# Calculating The Fair Value Of Tabula Rasa HealthCare, Inc. (NASDAQ:TRHC)

By
Simply Wall St
Published
January 19, 2022

How far off is Tabula Rasa HealthCare, Inc. (NASDAQ:TRHC) from its intrinsic value? Using the most recent financial data, we'll take a look at whether the stock is fairly priced by projecting its future cash flows and then discounting them to today's value. The Discounted Cash Flow (DCF) model is the tool we will apply to do this. Don't get put off by the jargon, the math behind it is actually quite straightforward.

Remember though, that there are many ways to estimate a company's value, and a DCF is just one method. If you still have some burning questions about this type of valuation, take a look at the Simply Wall St analysis model.

View our latest analysis for Tabula Rasa HealthCare

### The model

We are going to use a two-stage DCF model, which, as the name states, takes into account two stages of growth. The first stage is generally a higher growth period which levels off heading towards the terminal value, captured in the second 'steady growth' period. In the first stage we need to estimate the cash flows to the business over the next ten years. Where possible we use analyst estimates, but when these aren't available we extrapolate the previous free cash flow (FCF) from the last estimate or reported value. We assume companies with shrinking free cash flow will slow their rate of shrinkage, and that companies with growing free cash flow will see their growth rate slow, over this period. We do this to reflect that growth tends to slow more in the early years than it does in later years.

A DCF is all about the idea that a dollar in the future is less valuable than a dollar today, so we need to discount the sum of these future cash flows to arrive at a present value estimate:

#### 10-year free cash flow (FCF) estimate

 2022 2023 2024 2025 2026 2027 2028 2029 2030 2031 Levered FCF (\$, Millions) -US\$10.8m US\$8.00m US\$11.7m US\$14.7m US\$17.3m US\$19.6m US\$21.5m US\$23.2m US\$24.5m US\$25.6m Growth Rate Estimate Source Analyst x2 Analyst x1 Analyst x1 Est @ 24.96% Est @ 18.06% Est @ 13.23% Est @ 9.85% Est @ 7.48% Est @ 5.83% Est @ 4.67% Present Value (\$, Millions) Discounted @ 7.8% -US\$10.0 US\$6.9 US\$9.4 US\$10.9 US\$11.9 US\$12.5 US\$12.8 US\$12.7 US\$12.5 US\$12.1

("Est" = FCF growth rate estimated by Simply Wall St)
Present Value of 10-year Cash Flow (PVCF) = US\$91m

We now need to calculate the Terminal Value, which accounts for all the future cash flows after this ten year period. For a number of reasons a very conservative growth rate is used that cannot exceed that of a country's GDP growth. In this case we have used the 5-year average of the 10-year government bond yield (2.0%) to estimate future growth. In the same way as with the 10-year 'growth' period, we discount future cash flows to today's value, using a cost of equity of 7.8%.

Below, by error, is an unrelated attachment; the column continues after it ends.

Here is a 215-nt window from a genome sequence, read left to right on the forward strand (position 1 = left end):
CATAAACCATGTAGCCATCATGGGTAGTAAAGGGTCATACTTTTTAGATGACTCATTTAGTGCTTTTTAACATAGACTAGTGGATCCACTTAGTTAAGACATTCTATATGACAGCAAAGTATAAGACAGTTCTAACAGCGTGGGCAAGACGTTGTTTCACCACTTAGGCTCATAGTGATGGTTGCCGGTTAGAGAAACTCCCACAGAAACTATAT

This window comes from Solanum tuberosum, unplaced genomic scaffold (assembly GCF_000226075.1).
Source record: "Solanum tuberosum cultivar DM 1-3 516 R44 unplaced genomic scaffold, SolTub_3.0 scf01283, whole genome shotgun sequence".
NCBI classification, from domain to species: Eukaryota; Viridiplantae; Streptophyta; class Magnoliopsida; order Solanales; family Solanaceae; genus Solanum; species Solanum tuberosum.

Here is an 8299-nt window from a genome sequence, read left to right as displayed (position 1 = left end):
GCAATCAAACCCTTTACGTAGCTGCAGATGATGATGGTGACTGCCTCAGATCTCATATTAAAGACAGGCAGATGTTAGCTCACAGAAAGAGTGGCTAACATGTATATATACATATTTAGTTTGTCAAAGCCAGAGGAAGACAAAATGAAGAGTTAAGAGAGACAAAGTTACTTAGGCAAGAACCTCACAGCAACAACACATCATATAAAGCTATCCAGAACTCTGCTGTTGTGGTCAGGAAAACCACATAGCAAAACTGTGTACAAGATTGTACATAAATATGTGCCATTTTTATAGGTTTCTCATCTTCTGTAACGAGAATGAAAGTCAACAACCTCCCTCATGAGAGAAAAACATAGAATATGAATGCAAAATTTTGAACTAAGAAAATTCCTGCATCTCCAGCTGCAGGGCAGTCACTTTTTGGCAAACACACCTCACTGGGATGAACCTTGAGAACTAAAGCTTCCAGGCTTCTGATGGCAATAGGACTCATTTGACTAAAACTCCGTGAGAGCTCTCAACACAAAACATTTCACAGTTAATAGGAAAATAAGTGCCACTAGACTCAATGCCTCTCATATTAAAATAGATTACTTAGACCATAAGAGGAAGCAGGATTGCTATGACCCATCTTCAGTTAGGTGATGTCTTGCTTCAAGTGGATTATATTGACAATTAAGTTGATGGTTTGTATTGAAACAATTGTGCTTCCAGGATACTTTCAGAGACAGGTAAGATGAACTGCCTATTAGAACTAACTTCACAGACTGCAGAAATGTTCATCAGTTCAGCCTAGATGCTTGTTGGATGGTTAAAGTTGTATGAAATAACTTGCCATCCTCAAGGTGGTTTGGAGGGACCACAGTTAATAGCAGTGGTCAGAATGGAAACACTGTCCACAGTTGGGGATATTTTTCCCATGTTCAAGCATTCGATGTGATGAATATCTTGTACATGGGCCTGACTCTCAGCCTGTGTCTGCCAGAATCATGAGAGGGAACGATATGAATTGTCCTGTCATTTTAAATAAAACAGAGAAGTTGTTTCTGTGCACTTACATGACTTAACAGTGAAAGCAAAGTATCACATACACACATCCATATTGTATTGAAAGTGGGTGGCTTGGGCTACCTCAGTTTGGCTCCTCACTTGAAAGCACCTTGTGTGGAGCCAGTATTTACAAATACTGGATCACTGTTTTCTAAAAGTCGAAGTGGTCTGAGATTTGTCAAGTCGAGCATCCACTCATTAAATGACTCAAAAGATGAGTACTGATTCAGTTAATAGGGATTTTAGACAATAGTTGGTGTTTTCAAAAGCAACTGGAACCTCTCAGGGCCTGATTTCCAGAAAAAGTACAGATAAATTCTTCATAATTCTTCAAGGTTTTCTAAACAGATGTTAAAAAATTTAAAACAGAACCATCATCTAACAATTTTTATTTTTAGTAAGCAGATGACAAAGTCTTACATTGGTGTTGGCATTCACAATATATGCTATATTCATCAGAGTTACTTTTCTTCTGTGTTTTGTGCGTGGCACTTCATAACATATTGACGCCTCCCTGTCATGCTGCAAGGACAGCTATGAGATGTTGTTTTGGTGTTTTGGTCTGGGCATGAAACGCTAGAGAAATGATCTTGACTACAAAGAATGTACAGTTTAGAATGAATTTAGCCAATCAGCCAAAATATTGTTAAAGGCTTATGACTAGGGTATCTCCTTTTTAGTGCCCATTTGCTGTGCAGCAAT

Terminal Value (TV)= FCF2031 × (1 + g) ÷ (r – g) = US\$26m× (1 + 2.0%) ÷ (7.8%– 2.0%) = US\$451m

Present Value of Terminal Value (PVTV)= TV / (1 + r)10= US\$451m÷ ( 1 + 7.8%)10= US\$213m

The total value, or equity value, is then the sum of the present value of the future cash flows, which in this case is US\$304m. To get the intrinsic value per share, we divide this by the total number of shares outstanding. Relative to the current share price of US\$14.2, the company appears around fair value at the time of writing. The assumptions in any calculation have a big impact on the valuation, so it is better to view this as a rough estimate, not precise down to the last cent.

### Important assumptions

The calculation above is very dependent on two assumptions. The first is the discount rate and the other is the cash flows. You don't have to agree with these inputs, I recommend redoing the calculations yourself and playing with them. The DCF also does not consider the possible cyclicality of an industry, or a company's future capital requirements, so it does not give a full picture of a company's potential performance. Given that we are looking at Tabula Rasa HealthCare as potential shareholders, the cost of equity is used as the discount rate, rather than the cost of capital (or weighted average cost of capital, WACC) which accounts for debt. In this calculation we've used 7.8%, which is based on a levered beta of 1.325. Beta is a measure of a stock's volatility, compared to the market as a whole. We get our beta from the industry average beta of globally comparable companies, with an imposed limit between 0.8 and 2.0, which is a reasonable range for a stable business.

### Next Steps:

Whilst important, the DCF calculation ideally won't be the sole piece of analysis you scrutinize for a company. DCF models are not the be-all and end-all of investment valuation. Rather it should be seen as a guide to "what assumptions need to be true for this stock to be under/overvalued?" For instance, if the terminal value growth rate is adjusted slightly, it can dramatically alter the overall result. For Tabula Rasa HealthCare, there are three fundamental factors you should consider:

1. Risks: Consider for instance, the ever-present spectre of investment risk. We've identified 5 warning signs with Tabula Rasa HealthCare , and understanding these should be part of your investment process.
2. Future Earnings: How does TRHC's growth rate compare to its peers and the wider market? Dig deeper into the analyst consensus number for the upcoming years by interacting with our free analyst growth expectation chart.
3. Other High Quality Alternatives: Do you like a good all-rounder? Explore our interactive list of high quality stocks to get an idea of what else is out there you may be missing!

PS. Simply Wall St updates its DCF calculation for every American stock every day, so if you want to find the intrinsic value of any other stock just search here.

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